• FIG. 11 illustrates a flow diagram for one embodiment of a sleep-related illness detection process.
  • DETAILED DESCRIPTION
  • In out-patient settings, blood pressure is often measured by a healthcare worker (e.g. a nurse), who uses an inflatable blood pressure cuff to facilitate determining a patient's blood pressure. When the healthcare worker is well-trained, it is unlikely that the inflatable blood pressure cuff will burst or harm the patient. However, a number of situations exist where the inflatable blood pressure cuff could potentially burst harming the patient. For example, the healthcare worker may not be well-trained or may be over-worked and may inadvertently over-inflate the blood pressure cuff. Further, a number of situations exist where the blood pressure measurement is obtained by an automated system, which may not always be monitored when blood pressure is being measured. For example, a patient in a hospital may have an automated blood pressure measurement system or an oscillatory blood pressure measurement system attached for an extended period of time. The unmonitored or semi-monitored blood pressure cuff could burst due to over-inflation, age, or excessive use potentially harming the patient.
  • This disclosure describes embodiments of a blood pressure device that can obtain a blood pressure reading from a patient without inflation. In one embodiment, the blood pressure device includes a compressible material that can be placed around a limb of a patient (e.g. a band or cuff). Further, the blood pressure device can include a sleeve that, at least partially, covers the compressible material and is capable of compressing the compressible material to occlude a patient's blood vessel without inflating the sleeve. In some embodiments, the sleeve can compress the compressible material using a motor assembly. This motor assembly can include a motor and any additional mechanical devices that can be used to facilitate compressing the compressible material. For example, the motor assembly may include one or more of the following: a cable, a pulley, and a gear assembly, such as a worm drive or any other gear assembly that can facilitate compressing the compressible material. In one embodiment, the blood pressure device occludes the patient's blood vessel without using a pneumatic device or mechanism.
  • First Example of a Patient Monitoring System
  • FIG. 1 illustrates an embodiment of a patient monitoring system 100. The patient monitoring system 100 includes a non-inflatable cuff 110 with a patient device 116 for providing physiological information to a monitor 120 or which can receive power from a power supply (120). The non-inflatable cuff 110 can be a blood pressure cuff that includes a compressible material 170 and a sleeve 172. The patient device 116 may be coupled via cable 132 to the monitor 120. Alternatively, the patient device 116 may communicate wirelessly with the monitor 120. In some embodiments, the patient device 116 includes processing capability, allowing the patient device 116 to implement at least some of the functions of the patient monitor 120. The separate monitor 120 (or external power supply) can therefore be omitted in some embodiments.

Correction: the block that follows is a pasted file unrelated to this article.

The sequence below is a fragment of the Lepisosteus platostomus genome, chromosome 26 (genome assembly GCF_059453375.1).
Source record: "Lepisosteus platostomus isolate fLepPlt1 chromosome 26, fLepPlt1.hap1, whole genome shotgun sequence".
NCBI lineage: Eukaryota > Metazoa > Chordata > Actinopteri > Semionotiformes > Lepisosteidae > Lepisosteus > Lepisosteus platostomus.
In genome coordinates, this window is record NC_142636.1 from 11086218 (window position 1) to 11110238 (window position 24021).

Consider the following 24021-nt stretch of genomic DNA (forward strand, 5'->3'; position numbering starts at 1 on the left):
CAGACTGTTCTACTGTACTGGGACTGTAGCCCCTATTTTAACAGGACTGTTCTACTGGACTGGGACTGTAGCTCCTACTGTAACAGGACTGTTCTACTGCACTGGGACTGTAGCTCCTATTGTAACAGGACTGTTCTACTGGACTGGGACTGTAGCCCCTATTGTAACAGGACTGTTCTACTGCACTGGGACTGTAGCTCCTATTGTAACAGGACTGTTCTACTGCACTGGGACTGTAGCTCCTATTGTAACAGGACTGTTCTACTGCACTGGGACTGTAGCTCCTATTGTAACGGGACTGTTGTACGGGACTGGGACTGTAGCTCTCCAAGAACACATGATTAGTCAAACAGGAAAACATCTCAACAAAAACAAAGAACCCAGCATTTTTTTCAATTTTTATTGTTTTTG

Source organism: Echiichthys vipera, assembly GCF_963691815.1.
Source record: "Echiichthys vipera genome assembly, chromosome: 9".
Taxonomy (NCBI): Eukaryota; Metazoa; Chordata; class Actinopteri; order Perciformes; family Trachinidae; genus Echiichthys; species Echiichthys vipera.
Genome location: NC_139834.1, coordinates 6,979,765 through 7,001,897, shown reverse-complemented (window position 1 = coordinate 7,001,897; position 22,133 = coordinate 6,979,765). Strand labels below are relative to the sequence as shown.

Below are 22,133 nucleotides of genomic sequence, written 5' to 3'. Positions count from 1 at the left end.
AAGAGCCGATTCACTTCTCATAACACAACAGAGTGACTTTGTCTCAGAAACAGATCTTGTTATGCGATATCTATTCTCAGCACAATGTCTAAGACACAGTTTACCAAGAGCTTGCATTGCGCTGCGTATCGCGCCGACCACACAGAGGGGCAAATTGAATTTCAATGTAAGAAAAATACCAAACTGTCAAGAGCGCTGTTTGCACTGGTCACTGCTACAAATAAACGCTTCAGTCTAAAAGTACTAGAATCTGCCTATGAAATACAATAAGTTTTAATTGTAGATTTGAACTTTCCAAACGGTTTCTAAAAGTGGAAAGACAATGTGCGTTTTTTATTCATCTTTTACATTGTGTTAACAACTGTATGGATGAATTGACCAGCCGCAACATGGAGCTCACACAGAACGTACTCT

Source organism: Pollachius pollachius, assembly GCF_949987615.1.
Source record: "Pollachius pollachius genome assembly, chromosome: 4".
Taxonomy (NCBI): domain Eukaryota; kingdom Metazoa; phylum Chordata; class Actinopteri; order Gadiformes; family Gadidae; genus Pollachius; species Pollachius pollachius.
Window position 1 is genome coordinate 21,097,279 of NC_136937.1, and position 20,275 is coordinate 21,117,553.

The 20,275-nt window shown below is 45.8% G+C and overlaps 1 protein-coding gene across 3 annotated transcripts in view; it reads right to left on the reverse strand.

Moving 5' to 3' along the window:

• The compressible material 170 can include any material that can be compressed against a patient to occlude the patient's blood vessel. For example, the compressible material 170 can be a gel bladder, a cloth, a foam pad, or any other non-rigid material that can be safely compressed against a patient to occlude the patient's blood vessel. Further, in some embodiments, the compressible material 170 may include both compressible portions and non-compressible portions. For example, the portion that is placed over the blood vessel to be occluded may be compressible, while the remainder may not. Additionally, the compressible material 170 may be disposable, reusable, or resposable. Resposable devices generally include devices, components, or materials that are partially reusable and partially disposable.
  • The sleeve 172 can include any material or device that can at least partially overlap the compressible material 170 and that is capable of compressing, at least partially, the compressible material 170. The placement of the sleeve 172 with respect to the compressible material 170 is not limited so long as the sleeve 172 can compress the compressible material 170. For example, the sleeve 172 may, at least in part, be placed around the compressible material 170. As a second example, the sleeve 172 may, at least in part, be slipped over the compressible material 170.